The large thermal tolerance of gametophytes represents the first likely explanation, as they were able to survive most experimental treatments, including the heat wave. Surviving gametophytes invested in vegetative growth in both experiments, to the detriment of reproductive functions (notably fertility was reduced at high temperatures, 18°C or above). Such trade-offs among fitness traits (e.g. survival, growth and reproduction) in response to stressful temperature was shown in other kelps (e.g. Oppliger et al., 2012 for Lessonia nigrescens), other seaweeds (e.g. Araújo et al., 2015 for Ascophyllum sp.; Chu et al., 2011 for Sargassum sp.) and number of terrestrial plants (reviewed by Hereford, 2009). This phenomenon was observed in wild gametophyte stands and ends once suitable environmental conditions are restored for successful sexual reproduction (Dayton, 1985; Hoffmann and Santelices, 1991; Edwards, 2000; Carney and Edwards, 2010; Delebecq et al., 2016). In this context, gametophyte survival at 24°C, even for those collected in the Magellan Province where temperatures rarely overpass 10°C, suggests the gametophytes are acting as a resting stage (Ladah et al., 1999) like a seed bank (Edwards, 2000). The ability of kelp gametophytes to persist for years under laboratory conditions have never been clearly observed in the wild. While previous estimations proposed that gametophytes can survive for a few weeks (Deysher and Dean, 1986; Hoffmann and Camus, 1989; Reed et al., 1997), more recent work suggests some gametophytes could persist in the field during several months (Carney et al., 2013; Robuchon et al., 2014), enough to survive the warm season. Kelp demographic turnover may be ensured by two possible mechanisms: either gametophytes survive during warm seasons until colder conditions are met to complete mating and restore the diploid phase, or spores are released during the cold season to ensure a rapid development of the gametophyte stage. In any case, successful sexual reproduction is likely to occur mainly when temperature is below 18°C. Such condition is met during austral winter (June-August) and during the upwelling season (spring and early summer; Thiel et al., 2007).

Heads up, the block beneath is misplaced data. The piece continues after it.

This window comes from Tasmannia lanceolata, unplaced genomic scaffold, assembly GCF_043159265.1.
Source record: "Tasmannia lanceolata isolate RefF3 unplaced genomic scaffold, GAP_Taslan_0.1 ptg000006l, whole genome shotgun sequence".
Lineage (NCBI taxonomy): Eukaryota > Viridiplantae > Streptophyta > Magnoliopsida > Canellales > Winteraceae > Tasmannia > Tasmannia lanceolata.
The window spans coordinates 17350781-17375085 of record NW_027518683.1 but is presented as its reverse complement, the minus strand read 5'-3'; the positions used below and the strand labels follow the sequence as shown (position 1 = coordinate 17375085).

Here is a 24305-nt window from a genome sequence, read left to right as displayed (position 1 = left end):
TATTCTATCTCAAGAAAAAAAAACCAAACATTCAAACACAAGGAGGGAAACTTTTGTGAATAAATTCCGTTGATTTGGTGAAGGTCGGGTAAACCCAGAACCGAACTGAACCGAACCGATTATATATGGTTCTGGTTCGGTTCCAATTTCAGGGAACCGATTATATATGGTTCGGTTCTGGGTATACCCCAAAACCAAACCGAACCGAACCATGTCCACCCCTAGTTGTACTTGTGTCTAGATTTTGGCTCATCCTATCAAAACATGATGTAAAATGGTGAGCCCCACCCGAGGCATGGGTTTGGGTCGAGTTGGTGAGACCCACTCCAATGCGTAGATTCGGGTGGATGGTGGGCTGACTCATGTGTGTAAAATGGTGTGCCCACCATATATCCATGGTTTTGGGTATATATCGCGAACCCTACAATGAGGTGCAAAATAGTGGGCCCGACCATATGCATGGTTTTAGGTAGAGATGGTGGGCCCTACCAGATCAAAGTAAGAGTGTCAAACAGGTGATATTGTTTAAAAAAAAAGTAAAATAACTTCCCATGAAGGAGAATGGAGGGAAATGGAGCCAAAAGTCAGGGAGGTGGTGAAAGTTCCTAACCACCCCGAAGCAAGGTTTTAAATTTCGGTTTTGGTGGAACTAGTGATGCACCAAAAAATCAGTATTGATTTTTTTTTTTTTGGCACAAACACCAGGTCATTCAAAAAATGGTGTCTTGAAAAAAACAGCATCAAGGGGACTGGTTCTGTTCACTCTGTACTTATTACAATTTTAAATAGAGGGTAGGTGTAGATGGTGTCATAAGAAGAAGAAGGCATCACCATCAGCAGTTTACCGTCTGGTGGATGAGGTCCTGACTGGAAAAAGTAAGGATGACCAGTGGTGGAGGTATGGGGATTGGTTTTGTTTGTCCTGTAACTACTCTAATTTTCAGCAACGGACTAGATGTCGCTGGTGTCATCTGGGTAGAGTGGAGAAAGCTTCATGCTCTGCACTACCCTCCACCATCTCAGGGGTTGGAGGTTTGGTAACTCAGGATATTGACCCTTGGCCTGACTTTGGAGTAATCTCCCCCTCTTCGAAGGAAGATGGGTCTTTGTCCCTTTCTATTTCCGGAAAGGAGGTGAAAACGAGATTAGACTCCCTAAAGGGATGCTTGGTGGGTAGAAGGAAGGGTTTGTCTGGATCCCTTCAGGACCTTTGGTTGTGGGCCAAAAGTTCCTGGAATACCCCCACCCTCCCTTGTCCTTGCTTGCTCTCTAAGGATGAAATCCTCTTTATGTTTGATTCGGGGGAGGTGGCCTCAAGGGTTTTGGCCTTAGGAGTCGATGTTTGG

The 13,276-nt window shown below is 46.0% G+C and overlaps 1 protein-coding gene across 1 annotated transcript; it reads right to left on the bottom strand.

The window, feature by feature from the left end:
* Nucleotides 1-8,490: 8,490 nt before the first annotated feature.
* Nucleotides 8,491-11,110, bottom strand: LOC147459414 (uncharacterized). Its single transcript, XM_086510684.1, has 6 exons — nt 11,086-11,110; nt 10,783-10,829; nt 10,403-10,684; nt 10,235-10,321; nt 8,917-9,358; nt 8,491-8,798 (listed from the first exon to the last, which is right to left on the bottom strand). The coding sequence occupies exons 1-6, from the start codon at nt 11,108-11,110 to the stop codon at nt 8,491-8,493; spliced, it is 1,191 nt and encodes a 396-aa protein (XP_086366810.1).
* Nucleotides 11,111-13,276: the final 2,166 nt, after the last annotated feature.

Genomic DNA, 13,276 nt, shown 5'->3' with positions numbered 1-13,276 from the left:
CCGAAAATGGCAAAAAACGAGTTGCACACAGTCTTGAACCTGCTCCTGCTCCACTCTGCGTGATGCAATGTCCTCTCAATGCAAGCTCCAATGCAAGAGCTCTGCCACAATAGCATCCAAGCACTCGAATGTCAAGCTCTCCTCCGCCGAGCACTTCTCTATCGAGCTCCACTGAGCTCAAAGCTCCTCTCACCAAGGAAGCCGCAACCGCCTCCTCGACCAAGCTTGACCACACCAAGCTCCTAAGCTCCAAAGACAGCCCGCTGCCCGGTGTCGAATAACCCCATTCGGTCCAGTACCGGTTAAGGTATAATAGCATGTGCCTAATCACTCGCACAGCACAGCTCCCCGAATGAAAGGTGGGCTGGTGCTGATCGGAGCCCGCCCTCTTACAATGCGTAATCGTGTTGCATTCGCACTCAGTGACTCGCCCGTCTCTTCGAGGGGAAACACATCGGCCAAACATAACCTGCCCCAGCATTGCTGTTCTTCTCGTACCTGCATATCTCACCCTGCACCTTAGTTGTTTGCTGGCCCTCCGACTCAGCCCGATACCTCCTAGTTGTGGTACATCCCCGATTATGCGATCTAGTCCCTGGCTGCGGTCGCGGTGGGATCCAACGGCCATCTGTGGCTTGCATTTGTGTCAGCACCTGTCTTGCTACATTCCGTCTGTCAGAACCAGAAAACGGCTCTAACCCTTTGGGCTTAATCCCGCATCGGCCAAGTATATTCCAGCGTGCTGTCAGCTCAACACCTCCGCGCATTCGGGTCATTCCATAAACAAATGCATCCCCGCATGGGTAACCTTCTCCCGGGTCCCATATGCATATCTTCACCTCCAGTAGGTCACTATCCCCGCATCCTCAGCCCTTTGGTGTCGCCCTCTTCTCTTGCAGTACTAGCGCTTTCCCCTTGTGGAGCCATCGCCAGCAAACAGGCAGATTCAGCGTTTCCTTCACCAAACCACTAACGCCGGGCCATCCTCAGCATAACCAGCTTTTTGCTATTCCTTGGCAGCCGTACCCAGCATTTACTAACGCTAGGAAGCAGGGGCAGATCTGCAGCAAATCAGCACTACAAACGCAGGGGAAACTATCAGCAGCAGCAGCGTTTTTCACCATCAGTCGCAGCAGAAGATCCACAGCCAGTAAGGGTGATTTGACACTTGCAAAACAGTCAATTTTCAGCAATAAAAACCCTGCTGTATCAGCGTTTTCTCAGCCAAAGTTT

Considering the large distribution range, we hypothesize that selection on gametophytes does not promote local adaptation but instead favors all-purpose phenotypes, allowing them to cope with the diverse array of environmental conditions within the range. This would be the case if a stabilizing selection is acting on a large spatial scale (Price et al., 2003). While dispersal through rafting of mature sporophytes is probably too rare to ensure an effective gene flow among populations, it allows the transport of individuals for several hundred (Thiel and Haye, 2006), and up to several thousands of kilometers (Macaya and Zuccarello, 2010). The subsequent release of spores then may occur in a very distinct habitat than the origin of the parental rafting sporophyte. Under such a scenario, the resistance and plasticity of gametophytes appears as a necessary property to ensure successful recruitment. However, to what extent selection for rare long-distance dispersal and successful recruitment could prevent specialization to local, or even regional, environmental conditions is difficult to predict. This hypothesis questions the weight of the parental effects on the fitness of the migrant progeny (defined as the part of the phenotype of descendants explained by the phenotype and/or the environment of parental sporophytes, Mousseau and Fox, 1998; Wolf and Wade, 2009), as they may potentially affect the success of recruitment. Transgenerational effects of temperature have been observed in kelps: the thermal tolerance of juvenile sporophytes was influenced by the temperature at which the gametophytes were grown and reproduced in Laminaria digitata (Liesner et al., 2020b). However, such inherited epigenetic variation from the sporophyte to the gametophyte stage is less likely as i. spores are small and their nutrient content is very low; ii. after germination, the young gametophytes are physiologically independent; iii. recent studies suggest that, at least in plants, the epigenetic modifications that are environmentally induced showed a limited meiotic stability (Paszkowski and Grossniklaus, 2011; Wibowo et al., 2016), suggesting that meiotic spores may not be an adequate carrier of the maternal effect on the gametophytic stage; iv. brown algae seem to lack the capacity to methylate DNA (Vigneau and Borg, 2021). We therefore might expect an overall low incidence of parental effects. Besides a reduced impact on estimations of fitness during our experiments, the phenotype of immigrant gametophyte would consequently depend on its own plasticity.